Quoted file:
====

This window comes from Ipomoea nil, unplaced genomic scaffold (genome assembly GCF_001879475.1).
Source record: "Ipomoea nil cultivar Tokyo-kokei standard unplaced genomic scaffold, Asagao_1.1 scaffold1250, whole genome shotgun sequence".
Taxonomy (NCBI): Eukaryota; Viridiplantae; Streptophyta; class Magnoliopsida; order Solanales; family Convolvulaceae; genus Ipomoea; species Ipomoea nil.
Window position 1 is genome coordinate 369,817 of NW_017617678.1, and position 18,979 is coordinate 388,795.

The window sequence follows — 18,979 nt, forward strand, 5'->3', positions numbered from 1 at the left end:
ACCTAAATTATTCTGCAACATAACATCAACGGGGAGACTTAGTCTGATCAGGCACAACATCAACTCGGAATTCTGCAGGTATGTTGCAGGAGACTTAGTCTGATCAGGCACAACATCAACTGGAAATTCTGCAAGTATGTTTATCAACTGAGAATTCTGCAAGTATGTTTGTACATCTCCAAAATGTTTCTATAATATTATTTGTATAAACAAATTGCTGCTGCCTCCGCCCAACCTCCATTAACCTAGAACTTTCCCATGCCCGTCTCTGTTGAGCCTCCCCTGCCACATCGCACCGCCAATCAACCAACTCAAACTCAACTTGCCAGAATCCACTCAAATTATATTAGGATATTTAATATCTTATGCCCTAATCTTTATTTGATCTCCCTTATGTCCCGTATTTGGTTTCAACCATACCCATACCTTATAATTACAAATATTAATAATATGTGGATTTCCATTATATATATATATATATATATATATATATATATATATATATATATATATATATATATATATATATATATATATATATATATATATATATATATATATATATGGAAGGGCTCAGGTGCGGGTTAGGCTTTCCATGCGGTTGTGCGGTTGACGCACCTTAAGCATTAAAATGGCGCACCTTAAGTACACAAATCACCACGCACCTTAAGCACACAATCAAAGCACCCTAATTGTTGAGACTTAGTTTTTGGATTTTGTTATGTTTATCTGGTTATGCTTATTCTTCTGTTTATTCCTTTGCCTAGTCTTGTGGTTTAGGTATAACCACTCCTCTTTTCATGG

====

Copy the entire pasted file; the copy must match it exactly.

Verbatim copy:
This window comes from Ipomoea nil, unplaced genomic scaffold (genome assembly GCF_001879475.1).
Source record: "Ipomoea nil cultivar Tokyo-kokei standard unplaced genomic scaffold, Asagao_1.1 scaffold1250, whole genome shotgun sequence".
Taxonomy (NCBI): Eukaryota; Viridiplantae; Streptophyta; class Magnoliopsida; order Solanales; family Convolvulaceae; genus Ipomoea; species Ipomoea nil.
Window position 1 is genome coordinate 369,817 of NW_017617678.1, and position 18,979 is coordinate 388,795.

The window sequence follows — 18,979 nt, forward strand, 5'->3', positions numbered from 1 at the left end:
ACCTAAATTATTCTGCAACATAACATCAACGGGGAGACTTAGTCTGATCAGGCACAACATCAACTCGGAATTCTGCAGGTATGTTGCAGGAGACTTAGTCTGATCAGGCACAACATCAACTGGAAATTCTGCAAGTATGTTTATCAACTGAGAATTCTGCAAGTATGTTTGTACATCTCCAAAATGTTTCTATAATATTATTTGTATAAACAAATTGCTGCTGCCTCCGCCCAACCTCCATTAACCTAGAACTTTCCCATGCCCGTCTCTGTTGAGCCTCCCCTGCCACATCGCACCGCCAATCAACCAACTCAAACTCAACTTGCCAGAATCCACTCAAATTATATTAGGATATTTAATATCTTATGCCCTAATCTTTATTTGATCTCCCTTATGTCCCGTATTTGGTTTCAACCATACCCATACCTTATAATTACAAATATTAATAATATGTGGATTTCCATTATATATATATATATATATATATATATATATATATATATATATATATATATATATATATATATATATATATATATATATATATATATATATATATATATATGGAAGGGCTCAGGTGCGGGTTAGGCTTTCCATGCGGTTGTGCGGTTGACGCACCTTAAGCATTAAAATGGCGCACCTTAAGTACACAAATCACCACGCACCTTAAGCACACAATCAAAGCACCCTAATTGTTGAGACTTAGTTTTTGGATTTTGTTATGTTTATCTGGTTATGCTTATTCTTCTGTTTATTCCTTTGCCTAGTCTTGTGGTTTAGGTATAACCACTCCTCTTTTCATGG